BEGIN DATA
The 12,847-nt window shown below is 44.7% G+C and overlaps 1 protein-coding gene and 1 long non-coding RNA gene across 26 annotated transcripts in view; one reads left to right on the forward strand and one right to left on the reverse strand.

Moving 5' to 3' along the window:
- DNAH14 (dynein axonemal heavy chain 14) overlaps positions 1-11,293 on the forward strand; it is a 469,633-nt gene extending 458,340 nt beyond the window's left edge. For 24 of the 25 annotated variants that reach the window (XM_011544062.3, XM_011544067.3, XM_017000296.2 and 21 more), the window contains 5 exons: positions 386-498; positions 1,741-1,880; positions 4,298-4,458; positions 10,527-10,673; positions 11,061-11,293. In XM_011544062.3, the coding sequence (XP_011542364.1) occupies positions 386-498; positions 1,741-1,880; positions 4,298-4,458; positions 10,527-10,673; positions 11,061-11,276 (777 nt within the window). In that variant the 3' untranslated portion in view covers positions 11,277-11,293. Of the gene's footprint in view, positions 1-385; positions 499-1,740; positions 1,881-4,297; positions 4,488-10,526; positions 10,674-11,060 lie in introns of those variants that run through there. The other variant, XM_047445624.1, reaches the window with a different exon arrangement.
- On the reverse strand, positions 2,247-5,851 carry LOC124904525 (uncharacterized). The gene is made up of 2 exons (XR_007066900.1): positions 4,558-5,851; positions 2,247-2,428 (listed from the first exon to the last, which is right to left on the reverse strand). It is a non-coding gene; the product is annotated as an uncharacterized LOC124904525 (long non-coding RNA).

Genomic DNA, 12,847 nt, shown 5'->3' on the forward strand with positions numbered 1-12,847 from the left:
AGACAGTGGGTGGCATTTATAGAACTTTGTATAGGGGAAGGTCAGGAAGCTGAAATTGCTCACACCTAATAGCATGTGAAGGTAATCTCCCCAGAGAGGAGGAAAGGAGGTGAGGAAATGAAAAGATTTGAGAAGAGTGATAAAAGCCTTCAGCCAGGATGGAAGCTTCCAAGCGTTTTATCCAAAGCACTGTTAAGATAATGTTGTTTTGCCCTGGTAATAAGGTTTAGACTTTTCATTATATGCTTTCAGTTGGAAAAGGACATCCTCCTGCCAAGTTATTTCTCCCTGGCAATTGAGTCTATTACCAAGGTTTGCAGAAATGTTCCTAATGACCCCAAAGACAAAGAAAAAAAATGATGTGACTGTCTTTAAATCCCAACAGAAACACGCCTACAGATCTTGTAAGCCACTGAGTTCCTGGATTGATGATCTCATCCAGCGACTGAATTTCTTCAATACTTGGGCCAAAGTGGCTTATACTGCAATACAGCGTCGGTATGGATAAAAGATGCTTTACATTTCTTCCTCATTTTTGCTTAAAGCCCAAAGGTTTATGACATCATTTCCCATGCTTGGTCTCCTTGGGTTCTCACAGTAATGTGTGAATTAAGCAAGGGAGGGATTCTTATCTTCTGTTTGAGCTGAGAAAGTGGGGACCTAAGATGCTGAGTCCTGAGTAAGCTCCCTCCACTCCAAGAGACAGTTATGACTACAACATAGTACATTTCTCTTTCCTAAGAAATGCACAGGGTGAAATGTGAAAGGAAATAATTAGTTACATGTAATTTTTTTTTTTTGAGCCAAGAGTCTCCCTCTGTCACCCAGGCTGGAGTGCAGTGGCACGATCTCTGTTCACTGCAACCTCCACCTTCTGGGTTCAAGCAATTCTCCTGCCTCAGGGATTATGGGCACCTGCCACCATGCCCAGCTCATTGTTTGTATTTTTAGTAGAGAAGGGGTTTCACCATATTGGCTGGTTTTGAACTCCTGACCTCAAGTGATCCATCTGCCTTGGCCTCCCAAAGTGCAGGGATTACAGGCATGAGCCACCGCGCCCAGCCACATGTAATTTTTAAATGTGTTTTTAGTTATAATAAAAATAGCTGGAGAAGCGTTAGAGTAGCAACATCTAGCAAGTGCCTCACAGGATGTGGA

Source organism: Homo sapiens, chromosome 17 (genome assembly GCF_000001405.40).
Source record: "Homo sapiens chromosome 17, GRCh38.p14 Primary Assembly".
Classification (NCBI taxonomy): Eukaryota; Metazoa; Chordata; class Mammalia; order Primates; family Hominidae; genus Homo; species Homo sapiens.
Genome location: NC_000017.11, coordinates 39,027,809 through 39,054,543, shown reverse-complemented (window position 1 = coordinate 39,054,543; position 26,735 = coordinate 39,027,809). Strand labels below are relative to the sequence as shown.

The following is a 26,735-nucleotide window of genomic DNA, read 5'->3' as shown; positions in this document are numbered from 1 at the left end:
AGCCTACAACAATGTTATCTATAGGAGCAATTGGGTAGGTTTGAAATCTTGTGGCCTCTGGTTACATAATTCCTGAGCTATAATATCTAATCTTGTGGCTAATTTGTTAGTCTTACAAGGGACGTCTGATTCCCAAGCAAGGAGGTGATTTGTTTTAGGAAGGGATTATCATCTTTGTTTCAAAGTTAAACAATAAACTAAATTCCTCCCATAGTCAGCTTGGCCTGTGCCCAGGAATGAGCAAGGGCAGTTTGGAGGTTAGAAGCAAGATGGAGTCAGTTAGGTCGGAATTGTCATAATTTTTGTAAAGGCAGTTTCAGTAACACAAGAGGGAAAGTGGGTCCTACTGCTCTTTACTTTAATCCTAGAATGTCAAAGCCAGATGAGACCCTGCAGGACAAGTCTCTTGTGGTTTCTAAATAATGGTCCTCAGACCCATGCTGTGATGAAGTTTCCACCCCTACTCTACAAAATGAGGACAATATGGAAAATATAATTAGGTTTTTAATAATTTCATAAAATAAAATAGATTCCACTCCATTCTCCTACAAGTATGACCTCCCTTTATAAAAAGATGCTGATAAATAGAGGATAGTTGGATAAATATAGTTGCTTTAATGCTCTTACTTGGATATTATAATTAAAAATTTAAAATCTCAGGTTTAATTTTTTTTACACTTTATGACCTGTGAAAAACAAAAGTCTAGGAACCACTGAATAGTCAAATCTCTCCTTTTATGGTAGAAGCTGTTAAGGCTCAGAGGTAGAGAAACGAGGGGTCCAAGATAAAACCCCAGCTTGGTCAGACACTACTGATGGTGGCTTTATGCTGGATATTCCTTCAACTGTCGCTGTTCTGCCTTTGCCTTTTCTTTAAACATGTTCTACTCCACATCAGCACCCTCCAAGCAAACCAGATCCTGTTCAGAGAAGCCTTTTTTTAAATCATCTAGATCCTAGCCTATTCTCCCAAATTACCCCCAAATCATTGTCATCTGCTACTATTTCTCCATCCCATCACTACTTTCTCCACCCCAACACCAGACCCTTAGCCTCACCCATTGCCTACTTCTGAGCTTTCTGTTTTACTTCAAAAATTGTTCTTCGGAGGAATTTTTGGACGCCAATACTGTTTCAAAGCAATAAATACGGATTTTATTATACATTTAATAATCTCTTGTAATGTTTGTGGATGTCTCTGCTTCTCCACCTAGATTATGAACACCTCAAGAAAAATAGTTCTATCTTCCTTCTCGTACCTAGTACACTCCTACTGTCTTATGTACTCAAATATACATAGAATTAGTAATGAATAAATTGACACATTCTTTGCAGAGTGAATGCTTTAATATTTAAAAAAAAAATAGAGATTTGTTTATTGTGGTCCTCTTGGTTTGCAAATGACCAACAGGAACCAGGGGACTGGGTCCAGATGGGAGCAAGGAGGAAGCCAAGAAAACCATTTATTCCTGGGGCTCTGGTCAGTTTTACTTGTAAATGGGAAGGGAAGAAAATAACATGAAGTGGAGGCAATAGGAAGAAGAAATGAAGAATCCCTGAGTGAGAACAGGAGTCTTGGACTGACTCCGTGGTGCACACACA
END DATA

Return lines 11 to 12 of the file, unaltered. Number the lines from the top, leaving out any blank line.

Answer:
The following is a 26,735-nucleotide window of genomic DNA, read 5'->3' as shown; positions in this document are numbered from 1 at the left end:
AGCCTACAACAATGTTATCTATAGGAGCAATTGGGTAGGTTTGAAATCTTGTGGCCTCTGGTTACATAATTCCTGAGCTATAATATCTAATCTTGTGGCTAATTTGTTAGTCTTACAAGGGACGTCTGATTCCCAAGCAAGGAGGTGATTTGTTTTAGGAAGGGATTATCATCTTTGTTTCAAAGTTAAACAATAAACTAAATTCCTCCCATAGTCAGCTTGGCCTGTGCCCAGGAATGAGCAAGGGCAGTTTGGAGGTTAGAAGCAAGATGGAGTCAGTTAGGTCGGAATTGTCATAATTTTTGTAAAGGCAGTTTCAGTAACACAAGAGGGAAAGTGGGTCCTACTGCTCTTTACTTTAATCCTAGAATGTCAAAGCCAGATGAGACCCTGCAGGACAAGTCTCTTGTGGTTTCTAAATAATGGTCCTCAGACCCATGCTGTGATGAAGTTTCCACCCCTACTCTACAAAATGAGGACAATATGGAAAATATAATTAGGTTTTTAATAATTTCATAAAATAAAATAGATTCCACTCCATTCTCCTACAAGTATGACCTCCCTTTATAAAAAGATGCTGATAAATAGAGGATAGTTGGATAAATATAGTTGCTTTAATGCTCTTACTTGGATATTATAATTAAAAATTTAAAATCTCAGGTTTAATTTTTTTTACACTTTATGACCTGTGAAAAACAAAAGTCTAGGAACCACTGAATAGTCAAATCTCTCCTTTTATGGTAGAAGCTGTTAAGGCTCAGAGGTAGAGAAACGAGGGGTCCAAGATAAAACCCCAGCTTGGTCAGACACTACTGATGGTGGCTTTATGCTGGATATTCCTTCAACTGTCGCTGTTCTGCCTTTGCCTTTTCTTTAAACATGTTCTACTCCACATCAGCACCCTCCAAGCAAACCAGATCCTGTTCAGAGAAGCCTTTTTTTAAATCATCTAGATCCTAGCCTATTCTCCCAAATTACCCCCAAATCATTGTCATCTGCTACTATTTCTCCATCCCATCACTACTTTCTCCACCCCAACACCAGACCCTTAGCCTCACCCATTGCCTACTTCTGAGCTTTCTGTTTTACTTCAAAAATTGTTCTTCGGAGGAATTTTTGGACGCCAATACTGTTTCAAAGCAATAAATACGGATTTTATTATACATTTAATAATCTCTTGTAATGTTTGTGGATGTCTCTGCTTCTCCACCTAGATTATGAACACCTCAAGAAAAATAGTTCTATCTTCCTTCTCGTACCTAGTACACTCCTACTGTCTTATGTACTCAAATATACATAGAATTAGTAATGAATAAATTGACACATTCTTTGCAGAGTGAATGCTTTAATATTTAAAAAAAAAATAGAGATTTGTTTATTGTGGTCCTCTTGGTTTGCAAATGACCAACAGGAACCAGGGGACTGGGTCCAGATGGGAGCAAGGAGGAAGCCAAGAAAACCATTTATTCCTGGGGCTCTGGTCAGTTTTACTTGTAAATGGGAAGGGAAGAAAATAACATGAAGTGGAGGCAATAGGAAGAAGAAATGAAGAATCCCTGAGTGAGAACAGGAGTCTTGGACTGACTCCGTGGTGCACACACA